I recently had a friend ask me for advice on the subject of audio. She had been wanting to enter the world of VO (voice over) work and she wanted to do it without spending much, but she also wanted the best quality possible. Well, who doesn't want that eh?
I have worked as a professional audio engineer in recording studios, churches, theaters using everything from Beringer 10-channel boards on up to Crest 72-channel DAW systems. I have audio engineered everything from 60-person choirs with full orchestra to a simple one-on VO.
Today's level of available technology offers far more wonderful options than what I had starting out. Current audio software rivals what, just a few years ago, could only be achieved in a recording studio that charged hundreds per hour for studio time and space. Software-wise, I think the best option for DIY'ers is the open-source program Audacity. The quality is exceptional and it allows for multi-track recording which means you can layer separate music and sound effects tracks over a voice track. Or, if you are really going for gold, Audacity allows you to mix in non-linear time, a full band complete with drums (real drums, not that sampled garbage), guitars, keyboards as separate tracks. Now all you need is a good song writer, which is what's missing in today's "auto-tuned" music.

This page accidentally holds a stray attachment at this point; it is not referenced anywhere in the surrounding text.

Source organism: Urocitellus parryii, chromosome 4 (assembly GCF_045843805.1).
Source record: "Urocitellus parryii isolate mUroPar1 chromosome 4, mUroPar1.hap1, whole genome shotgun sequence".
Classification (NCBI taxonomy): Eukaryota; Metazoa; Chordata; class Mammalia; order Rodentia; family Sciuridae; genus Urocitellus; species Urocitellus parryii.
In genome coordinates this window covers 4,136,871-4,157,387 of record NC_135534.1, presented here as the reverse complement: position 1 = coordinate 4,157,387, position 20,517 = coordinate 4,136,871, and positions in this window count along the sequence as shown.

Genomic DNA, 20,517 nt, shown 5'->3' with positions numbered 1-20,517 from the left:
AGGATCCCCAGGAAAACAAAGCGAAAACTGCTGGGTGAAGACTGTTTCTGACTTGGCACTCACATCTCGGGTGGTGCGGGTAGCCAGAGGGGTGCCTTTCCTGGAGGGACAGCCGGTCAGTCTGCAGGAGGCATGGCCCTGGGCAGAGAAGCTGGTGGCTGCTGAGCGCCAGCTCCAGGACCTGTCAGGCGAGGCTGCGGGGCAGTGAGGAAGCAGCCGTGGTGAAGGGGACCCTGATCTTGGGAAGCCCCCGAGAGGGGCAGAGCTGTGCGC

The best pairing with Audacity is the Blue Yeti microphone. At under $150, it delivers a level of capabilities that could only be achieved using three separate large condenser microphones (at four times the cost). The Yeti has three condenser cardiod patterns that can be switched in real time allowing for completely different patterns of input essentially making it three microphones in one. One setting even allows you to set the mic for dual-input meaning that you can place it between you and another person and conduct an interview using just the one mic. Wow.
But wait! It gets even better. The Yeti comes with standard USB connectors, so it can hook up to any computer, AND without any special software, works right away. In other words, you can start recording within seconds of plugging it in.
The last hurdle is finding a reasonably quiet place to record with surfaces that don't reflect a lot of sound back at you otherwise you will sound like you're recording at the bottom of a well, even with the Yeti. The space needs to be "flat". To make a space "flat", you can always string up some curtains (or any kind of fabric) to soften up the hard walls. Otherwise, you will get "slap back" as the sound reverbs back to the mic, and with VO you want to have as little of that as possible.
Anyway, my friend is going to be sending me some WAV and MP3 files soon. I can't wait.